Party not bearing the burden of proof need not present medical causation evidence to a reasonable degree of medical probability.
Gary Kline was implanted with an artificial hip joint manufactured by Zimmer, Inc. The surgery was unsuccessful. Kline underwent further procedures and therapy for the next eight years. He then sued Zimmer on a products defect theory. At trial, the court excluded Zimmer’s proffered expert testimony regarding possible explanations of Kline’s persistent pain that were expressed to less than a reasonable medical probability. In contrast, the court allowed Kline’s expert to testify that, to a reasonable degree of medical probability, Zimmer’s defective product caused Kline’s symptoms. The jury returned a verdict for Kline, and the trial court denied Zimmer’s motion for posttrial relief. Zimmer appealed the ensuing judgment.
The Court of Appeal reversed the judgment and remanded for retrial on whether Zimmer’s defective product caused Kline’s alleged harm. The court held that Zimmer was entitled to introduce expert testimony regarding possible (albeit not probable) explanations for Kline’s symptoms to show that Kline had failed to satisfy his burden of proving that Zimmer caused Kline’s injuries. The court explained that “Zimmer did not need to show that a different cause was more likely than not the cause of Kline’s injuries. All that Zimmer needed to show was that Kline’s evidence was insufficient to prove Kline’s injuries were more likely than not caused by Zimmer. It should have been permitted to do so by offering expert opinions offered to less than a reasonable medical probability that Kline’s injuries may have been attributable to other causes” because such testimony “could cast doubt on the accuracy and reliability of a plaintiff’s expert.” When the jury is called upon to decide complex issues of medical causation it is “imperative that the party without the burden of proof be allowed to suggest alternative causes, or the uncertainty of causation, to less than a reasonable medical probability. To withhold such information from the jury is to deprive it of relevant information in assessing whether the plaintiff has met its ultimate burden of persuasion.” The court found the error was necessarily prejudicial because it affected a core issue on which expert testimony was needed.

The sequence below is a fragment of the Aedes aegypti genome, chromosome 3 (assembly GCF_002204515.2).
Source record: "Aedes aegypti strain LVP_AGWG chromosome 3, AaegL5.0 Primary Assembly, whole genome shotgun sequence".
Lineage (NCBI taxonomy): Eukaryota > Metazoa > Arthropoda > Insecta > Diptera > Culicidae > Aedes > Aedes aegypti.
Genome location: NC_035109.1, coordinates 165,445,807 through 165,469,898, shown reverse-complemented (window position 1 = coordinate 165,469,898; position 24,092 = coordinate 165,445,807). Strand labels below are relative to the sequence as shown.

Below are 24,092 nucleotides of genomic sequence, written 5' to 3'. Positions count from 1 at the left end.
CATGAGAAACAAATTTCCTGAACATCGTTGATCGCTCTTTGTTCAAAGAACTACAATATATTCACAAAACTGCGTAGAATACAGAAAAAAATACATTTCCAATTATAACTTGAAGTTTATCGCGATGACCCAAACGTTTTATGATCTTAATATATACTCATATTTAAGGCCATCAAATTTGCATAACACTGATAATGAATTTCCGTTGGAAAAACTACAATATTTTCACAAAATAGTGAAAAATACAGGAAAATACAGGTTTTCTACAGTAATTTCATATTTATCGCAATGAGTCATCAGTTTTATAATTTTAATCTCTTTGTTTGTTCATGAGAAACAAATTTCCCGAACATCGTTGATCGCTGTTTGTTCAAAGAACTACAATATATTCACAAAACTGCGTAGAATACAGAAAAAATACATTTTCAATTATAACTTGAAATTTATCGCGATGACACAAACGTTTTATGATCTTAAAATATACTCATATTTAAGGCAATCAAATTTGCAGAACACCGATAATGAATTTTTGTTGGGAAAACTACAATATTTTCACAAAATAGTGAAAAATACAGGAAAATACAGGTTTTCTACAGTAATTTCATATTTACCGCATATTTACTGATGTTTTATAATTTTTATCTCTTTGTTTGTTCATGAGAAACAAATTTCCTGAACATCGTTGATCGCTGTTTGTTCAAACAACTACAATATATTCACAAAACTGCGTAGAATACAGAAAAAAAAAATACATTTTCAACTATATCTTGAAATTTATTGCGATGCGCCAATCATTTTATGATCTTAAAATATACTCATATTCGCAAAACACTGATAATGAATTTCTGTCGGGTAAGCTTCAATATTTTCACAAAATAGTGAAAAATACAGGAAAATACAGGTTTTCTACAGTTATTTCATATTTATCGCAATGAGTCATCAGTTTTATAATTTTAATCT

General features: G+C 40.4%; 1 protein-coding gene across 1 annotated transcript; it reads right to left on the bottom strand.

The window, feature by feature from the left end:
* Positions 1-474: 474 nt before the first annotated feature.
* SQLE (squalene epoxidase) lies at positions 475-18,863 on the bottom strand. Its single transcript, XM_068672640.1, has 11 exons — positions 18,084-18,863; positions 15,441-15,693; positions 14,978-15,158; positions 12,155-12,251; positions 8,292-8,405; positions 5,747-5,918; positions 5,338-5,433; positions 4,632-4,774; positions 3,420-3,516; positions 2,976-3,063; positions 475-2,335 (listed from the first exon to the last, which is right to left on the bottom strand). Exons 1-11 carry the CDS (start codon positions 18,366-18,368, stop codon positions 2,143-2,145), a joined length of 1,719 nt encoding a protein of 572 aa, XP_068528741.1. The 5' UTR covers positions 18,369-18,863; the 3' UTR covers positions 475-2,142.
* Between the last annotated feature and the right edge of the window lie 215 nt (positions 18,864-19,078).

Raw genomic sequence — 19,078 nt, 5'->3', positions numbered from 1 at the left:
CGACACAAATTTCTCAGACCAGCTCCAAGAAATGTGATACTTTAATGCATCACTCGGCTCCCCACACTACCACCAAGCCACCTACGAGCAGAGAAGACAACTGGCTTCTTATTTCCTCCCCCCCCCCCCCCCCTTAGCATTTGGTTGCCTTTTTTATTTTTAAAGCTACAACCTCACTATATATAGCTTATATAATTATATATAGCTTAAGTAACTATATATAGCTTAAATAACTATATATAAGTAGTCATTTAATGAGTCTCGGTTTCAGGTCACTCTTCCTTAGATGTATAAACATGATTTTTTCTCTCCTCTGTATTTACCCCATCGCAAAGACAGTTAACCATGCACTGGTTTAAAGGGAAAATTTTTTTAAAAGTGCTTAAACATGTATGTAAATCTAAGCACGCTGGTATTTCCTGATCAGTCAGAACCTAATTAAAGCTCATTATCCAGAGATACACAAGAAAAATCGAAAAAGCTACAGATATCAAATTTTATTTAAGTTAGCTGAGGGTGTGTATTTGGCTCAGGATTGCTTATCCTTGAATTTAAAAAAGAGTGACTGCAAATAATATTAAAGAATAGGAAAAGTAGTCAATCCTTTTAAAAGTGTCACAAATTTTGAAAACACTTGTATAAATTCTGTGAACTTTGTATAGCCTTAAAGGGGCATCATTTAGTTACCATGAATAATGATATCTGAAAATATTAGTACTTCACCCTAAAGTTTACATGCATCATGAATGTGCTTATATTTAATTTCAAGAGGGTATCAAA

The bulletin describing this appellate decision was originally prepared for the California Society for Healthcare Attorneys (CSHA) by H. Thomas Watson and Peder K. Batalden, who are partners at the appellate firm Horvitz & Levy LLP, and is republished with permission.
For more information regarding this bulletin, please contact H. Thomas Watson, Horvitz & Levy LLP, at 818-995-0800 or email@example.com.